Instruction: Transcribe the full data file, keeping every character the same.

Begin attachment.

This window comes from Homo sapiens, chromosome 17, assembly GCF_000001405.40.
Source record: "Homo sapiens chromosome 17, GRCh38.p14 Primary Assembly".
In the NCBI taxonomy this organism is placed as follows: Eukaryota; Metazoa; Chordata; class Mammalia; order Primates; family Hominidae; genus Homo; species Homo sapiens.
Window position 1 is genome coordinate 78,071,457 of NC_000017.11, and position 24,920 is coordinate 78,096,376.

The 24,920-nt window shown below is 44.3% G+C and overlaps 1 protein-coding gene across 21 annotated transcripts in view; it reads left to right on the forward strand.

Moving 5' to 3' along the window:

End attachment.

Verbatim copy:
This window comes from Homo sapiens, chromosome 17, assembly GCF_000001405.40.
Source record: "Homo sapiens chromosome 17, GRCh38.p14 Primary Assembly".
In the NCBI taxonomy this organism is placed as follows: Eukaryota; Metazoa; Chordata; class Mammalia; order Primates; family Hominidae; genus Homo; species Homo sapiens.
Window position 1 is genome coordinate 78,071,457 of NC_000017.11, and position 24,920 is coordinate 78,096,376.

The 24,920-nt window shown below is 44.3% G+C and overlaps 1 protein-coding gene across 21 annotated transcripts in view; it reads left to right on the forward strand.

Moving 5' to 3' along the window: